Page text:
Diabetes was once considered a problem largely confined to economically advanced nations. However, an Australian study funded by IDF and published last November looked at every country on the planet and predicted that developed nations would see a 20 percent increase in the number of adults with diabetes between 2010 and 2030 — but that developing countries would see a stunning increase of 69 percent.

The study, “Global Estimates of the Prevalence of Diabetes for 2010 and 2030,” showed that the region with the highest prevalence of diabetes remains North America, with Canada at 9.2 percent of its population, the United States at 10.3 percent, and Mexico at 10.8 percent. But the region labeled “Eastern Mediterranean and Middle East” is close behind, with Saudi Arabia, at 16.8 percent, posting the highest diabetes rate in the world. Egypt meanwhile stands at 11.4 percent, while Sri Lanka (10.9 percent) and Malaysia (11.6 percent) have the largest numbers for Asia. However, the study said that every region will experience an increase in the disease, “well in excess of adult population growth.”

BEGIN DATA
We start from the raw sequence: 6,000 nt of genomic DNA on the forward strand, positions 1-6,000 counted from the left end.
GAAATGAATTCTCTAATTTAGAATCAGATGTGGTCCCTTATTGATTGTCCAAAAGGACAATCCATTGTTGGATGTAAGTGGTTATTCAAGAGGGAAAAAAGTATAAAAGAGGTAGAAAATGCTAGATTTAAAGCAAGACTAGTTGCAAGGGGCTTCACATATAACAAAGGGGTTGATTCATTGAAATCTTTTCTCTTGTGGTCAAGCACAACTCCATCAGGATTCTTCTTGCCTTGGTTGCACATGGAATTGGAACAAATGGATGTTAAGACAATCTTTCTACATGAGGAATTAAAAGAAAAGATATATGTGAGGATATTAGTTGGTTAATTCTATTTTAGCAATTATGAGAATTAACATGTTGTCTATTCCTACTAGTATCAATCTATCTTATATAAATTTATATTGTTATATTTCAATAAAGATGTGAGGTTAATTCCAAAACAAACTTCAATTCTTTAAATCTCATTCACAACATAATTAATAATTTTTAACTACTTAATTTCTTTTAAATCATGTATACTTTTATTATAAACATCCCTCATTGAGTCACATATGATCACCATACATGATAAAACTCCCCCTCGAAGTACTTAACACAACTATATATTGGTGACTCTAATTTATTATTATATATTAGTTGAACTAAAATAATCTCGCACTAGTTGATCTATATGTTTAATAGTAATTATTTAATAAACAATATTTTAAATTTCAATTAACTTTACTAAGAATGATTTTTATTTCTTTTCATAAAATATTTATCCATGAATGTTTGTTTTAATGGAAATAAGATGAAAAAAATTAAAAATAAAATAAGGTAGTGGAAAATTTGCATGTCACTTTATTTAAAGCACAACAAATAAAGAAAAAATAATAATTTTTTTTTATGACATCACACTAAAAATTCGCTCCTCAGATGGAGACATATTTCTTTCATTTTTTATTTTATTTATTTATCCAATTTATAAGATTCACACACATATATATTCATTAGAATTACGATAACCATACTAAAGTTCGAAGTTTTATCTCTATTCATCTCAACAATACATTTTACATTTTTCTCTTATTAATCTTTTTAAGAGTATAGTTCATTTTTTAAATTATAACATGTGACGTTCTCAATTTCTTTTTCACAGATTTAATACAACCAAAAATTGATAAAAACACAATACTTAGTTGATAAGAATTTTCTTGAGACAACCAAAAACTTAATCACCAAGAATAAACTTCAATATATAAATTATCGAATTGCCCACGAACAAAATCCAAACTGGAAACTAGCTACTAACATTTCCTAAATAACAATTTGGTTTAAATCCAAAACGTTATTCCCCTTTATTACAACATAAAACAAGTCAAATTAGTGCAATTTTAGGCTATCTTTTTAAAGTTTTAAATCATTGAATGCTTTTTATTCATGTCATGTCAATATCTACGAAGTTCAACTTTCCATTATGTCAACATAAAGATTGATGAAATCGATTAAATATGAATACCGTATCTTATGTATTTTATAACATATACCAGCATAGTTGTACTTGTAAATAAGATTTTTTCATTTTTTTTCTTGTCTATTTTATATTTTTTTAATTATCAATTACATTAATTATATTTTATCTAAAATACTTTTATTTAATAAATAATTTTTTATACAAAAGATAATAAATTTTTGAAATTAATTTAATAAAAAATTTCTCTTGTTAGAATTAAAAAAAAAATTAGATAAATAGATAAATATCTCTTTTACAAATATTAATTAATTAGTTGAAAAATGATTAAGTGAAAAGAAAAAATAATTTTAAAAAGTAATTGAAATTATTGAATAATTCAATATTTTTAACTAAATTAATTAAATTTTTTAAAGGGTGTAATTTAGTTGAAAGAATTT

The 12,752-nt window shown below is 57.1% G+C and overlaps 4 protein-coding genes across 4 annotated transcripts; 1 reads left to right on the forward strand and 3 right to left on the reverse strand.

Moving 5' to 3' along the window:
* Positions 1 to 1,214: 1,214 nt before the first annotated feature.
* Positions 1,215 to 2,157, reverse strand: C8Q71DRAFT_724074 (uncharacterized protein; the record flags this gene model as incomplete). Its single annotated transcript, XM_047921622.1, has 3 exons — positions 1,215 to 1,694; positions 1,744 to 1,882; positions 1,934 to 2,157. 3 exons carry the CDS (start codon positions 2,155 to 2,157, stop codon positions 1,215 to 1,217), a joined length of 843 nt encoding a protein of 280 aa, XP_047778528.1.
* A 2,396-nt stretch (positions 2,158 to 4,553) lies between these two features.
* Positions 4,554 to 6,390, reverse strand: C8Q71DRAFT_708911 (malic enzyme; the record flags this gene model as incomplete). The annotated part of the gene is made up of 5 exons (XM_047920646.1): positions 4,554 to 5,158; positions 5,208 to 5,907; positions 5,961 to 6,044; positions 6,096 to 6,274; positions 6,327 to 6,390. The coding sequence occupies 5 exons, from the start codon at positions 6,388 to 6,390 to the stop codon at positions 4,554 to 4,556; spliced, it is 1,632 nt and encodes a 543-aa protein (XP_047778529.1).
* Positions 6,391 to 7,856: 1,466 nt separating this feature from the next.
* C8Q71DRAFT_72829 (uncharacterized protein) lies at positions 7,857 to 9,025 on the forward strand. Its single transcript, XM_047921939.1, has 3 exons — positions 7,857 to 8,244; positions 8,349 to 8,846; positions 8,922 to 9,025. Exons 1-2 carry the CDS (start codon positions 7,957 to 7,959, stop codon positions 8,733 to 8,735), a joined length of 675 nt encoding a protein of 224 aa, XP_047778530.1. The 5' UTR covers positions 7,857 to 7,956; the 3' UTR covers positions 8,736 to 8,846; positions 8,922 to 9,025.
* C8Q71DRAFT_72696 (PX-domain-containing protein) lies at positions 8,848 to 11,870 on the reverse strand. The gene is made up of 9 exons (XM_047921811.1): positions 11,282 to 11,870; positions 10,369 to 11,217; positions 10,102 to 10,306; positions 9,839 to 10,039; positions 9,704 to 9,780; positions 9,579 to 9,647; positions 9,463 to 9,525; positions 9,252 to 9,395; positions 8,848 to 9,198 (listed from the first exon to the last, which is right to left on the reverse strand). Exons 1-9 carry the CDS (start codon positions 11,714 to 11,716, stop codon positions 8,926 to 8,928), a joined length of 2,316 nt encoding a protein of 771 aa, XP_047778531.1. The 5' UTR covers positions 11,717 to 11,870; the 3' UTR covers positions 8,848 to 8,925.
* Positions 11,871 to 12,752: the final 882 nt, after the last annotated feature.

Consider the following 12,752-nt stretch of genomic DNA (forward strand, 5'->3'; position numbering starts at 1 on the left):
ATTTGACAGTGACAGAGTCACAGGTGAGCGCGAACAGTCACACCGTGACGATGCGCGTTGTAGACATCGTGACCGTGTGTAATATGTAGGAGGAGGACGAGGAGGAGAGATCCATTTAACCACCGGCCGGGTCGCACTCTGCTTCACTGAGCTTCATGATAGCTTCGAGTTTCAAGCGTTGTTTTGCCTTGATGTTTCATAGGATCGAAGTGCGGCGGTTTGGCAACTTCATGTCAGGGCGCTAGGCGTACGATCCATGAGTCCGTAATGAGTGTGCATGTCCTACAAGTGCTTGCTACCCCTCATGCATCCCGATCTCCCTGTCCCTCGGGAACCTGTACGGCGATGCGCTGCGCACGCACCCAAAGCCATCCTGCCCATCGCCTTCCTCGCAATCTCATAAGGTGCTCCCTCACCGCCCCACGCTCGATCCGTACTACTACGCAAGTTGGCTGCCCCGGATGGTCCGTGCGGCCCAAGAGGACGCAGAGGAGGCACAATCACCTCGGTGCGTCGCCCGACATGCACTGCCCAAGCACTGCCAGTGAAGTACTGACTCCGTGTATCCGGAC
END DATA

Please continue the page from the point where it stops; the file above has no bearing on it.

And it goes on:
The figures for China have already gone up. A major study of diabetes in that country published by the New England Journal of Medicine this March revealed that 9.7 percent of the adult population has diabetes — for a total of 92.4 million people. Conducted by investigators from Tulane University and their colleagues in China, the study also found that 15.5 percent of the population is pre-diabetic.

The IDF-sponsored study had set the prevalence of diabetes in China at a relatively modest 4.5 percent, but the Tulane researchers found undiagnosed cases by fanning out across the country and administering more than 46,000 oral glucose tolerance tests.

The research team, headed by Dr. Jiang He, a professor at Tulane’s School of Public Health, attributed the epidemic to China’s rapid economic advancement, noting higher diabetes rates among urban residents than rural populations. They also pointed out that this phenomenon fits in with observations made in other developing countries around the world.

Here in the United States, where diabetes has skyrocketed in response to the obesity epidemic, the outlook isn’t that much brighter — in part because of the country’s aging baby boomer generation. Researchers with the University of Chicago reported in December that a new estimate of future diabetes cases in the United States is “more troubling” than previous predictions, with the number of cases expected to nearly double by 2034 from roughly 23 million Americans living with the disease today to 44.1 million.